### Author Topic: Representing disjoint sets  (Read 2715 times)

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#### harold

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##### Representing disjoint sets
« on: April 02, 2014, 06:56:38 am »
None of this is new, but I think it deserves more attention.

Parent pointers. As discussed in wiki:disjoint-set_data_structure. Every element points to its parent, the root identifies the set. Singleton sets are an element that points to itself. This is a relatively well-known data structure because every CS curriculum covers it, usually in the context of amortized analysis.
It supports merging two sets in O(log n) and identifying which set an item belongs to also in O(log n), but remember the amortized analysis that makes this data structure so good.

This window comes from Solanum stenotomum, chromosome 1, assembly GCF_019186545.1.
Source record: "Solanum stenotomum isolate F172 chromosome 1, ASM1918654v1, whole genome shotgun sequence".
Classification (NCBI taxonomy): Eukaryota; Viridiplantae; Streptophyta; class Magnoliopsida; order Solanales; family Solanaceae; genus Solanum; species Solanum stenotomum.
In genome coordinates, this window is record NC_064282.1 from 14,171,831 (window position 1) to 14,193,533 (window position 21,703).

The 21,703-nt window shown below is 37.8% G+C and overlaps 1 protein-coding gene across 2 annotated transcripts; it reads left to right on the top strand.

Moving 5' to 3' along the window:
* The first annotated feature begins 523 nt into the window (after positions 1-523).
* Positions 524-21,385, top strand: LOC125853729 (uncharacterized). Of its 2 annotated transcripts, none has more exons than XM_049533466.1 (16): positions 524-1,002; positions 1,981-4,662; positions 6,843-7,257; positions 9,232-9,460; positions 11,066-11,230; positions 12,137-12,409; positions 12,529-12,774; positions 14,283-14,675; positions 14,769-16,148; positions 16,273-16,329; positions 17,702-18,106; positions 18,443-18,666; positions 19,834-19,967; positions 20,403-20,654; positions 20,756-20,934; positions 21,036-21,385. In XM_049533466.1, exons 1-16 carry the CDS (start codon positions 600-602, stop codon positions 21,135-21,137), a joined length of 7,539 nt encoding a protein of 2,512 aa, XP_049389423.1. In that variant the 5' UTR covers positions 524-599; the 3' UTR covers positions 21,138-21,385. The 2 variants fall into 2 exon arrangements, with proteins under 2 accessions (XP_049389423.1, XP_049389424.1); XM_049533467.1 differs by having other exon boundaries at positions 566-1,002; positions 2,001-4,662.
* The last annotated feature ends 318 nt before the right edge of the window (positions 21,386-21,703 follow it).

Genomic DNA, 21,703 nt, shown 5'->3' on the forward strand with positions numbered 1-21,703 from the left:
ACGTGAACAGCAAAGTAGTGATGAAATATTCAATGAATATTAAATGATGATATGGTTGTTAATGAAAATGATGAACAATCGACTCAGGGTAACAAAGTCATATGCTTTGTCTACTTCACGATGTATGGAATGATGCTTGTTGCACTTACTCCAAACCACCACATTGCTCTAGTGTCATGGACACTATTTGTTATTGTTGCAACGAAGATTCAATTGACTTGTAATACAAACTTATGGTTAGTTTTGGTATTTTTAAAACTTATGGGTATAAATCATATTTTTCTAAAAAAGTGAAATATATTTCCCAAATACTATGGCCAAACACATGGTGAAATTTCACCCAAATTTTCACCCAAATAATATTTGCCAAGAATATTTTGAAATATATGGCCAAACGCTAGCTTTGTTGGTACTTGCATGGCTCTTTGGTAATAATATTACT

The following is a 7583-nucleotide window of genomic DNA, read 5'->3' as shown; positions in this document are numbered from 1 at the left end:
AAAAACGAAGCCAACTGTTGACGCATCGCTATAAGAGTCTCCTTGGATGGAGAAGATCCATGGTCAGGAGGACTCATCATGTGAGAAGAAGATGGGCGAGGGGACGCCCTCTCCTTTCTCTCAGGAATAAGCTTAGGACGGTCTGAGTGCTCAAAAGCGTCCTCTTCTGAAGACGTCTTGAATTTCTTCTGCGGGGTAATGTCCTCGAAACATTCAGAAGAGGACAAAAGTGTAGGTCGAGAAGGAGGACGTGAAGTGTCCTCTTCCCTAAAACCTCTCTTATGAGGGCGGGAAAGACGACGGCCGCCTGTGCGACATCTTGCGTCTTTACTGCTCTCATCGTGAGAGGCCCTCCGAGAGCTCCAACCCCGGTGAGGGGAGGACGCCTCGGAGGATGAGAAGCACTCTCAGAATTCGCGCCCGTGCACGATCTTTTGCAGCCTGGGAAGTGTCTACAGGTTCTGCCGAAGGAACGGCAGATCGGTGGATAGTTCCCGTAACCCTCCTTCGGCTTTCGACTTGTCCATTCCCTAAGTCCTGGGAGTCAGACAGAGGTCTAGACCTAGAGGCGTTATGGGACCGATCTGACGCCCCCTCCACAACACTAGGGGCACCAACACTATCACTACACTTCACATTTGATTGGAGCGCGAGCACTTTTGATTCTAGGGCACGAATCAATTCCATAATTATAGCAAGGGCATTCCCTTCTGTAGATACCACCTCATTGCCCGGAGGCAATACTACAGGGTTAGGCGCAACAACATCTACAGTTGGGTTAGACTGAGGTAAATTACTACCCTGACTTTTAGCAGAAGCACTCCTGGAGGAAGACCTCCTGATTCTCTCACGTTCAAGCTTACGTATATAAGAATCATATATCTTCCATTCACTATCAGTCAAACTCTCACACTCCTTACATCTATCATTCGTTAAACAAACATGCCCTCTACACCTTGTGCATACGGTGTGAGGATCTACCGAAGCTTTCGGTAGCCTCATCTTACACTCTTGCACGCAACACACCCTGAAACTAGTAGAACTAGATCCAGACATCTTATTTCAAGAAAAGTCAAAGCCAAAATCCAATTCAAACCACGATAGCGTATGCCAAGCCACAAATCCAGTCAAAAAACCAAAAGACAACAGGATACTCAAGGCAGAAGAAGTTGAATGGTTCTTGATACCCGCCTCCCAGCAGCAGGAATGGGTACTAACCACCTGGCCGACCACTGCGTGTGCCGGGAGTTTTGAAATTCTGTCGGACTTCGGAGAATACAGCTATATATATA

But here are some things you don't get (without extensions), or not nicely:
• seeing how big a set is. But you can fix that: take an extra array "size", initialize it with 1's, and on a union, do size[newroot] += size[otherroot]. Getting the size of the set containing x is just size[find(x)].
• removing an element from a set. Other elements might be pointing to it, and you have to find them and fix them. The pointers go the wrong way, so you have to scan everything to find them.
• a good way to enumerate some set. Again the pointers go the wrong way. You can scan through all items and see if they belong to the set, and in some ways that is not so bad (in the worst case, the set contains everything, and you'd have to visit every item anyway), but it could be better.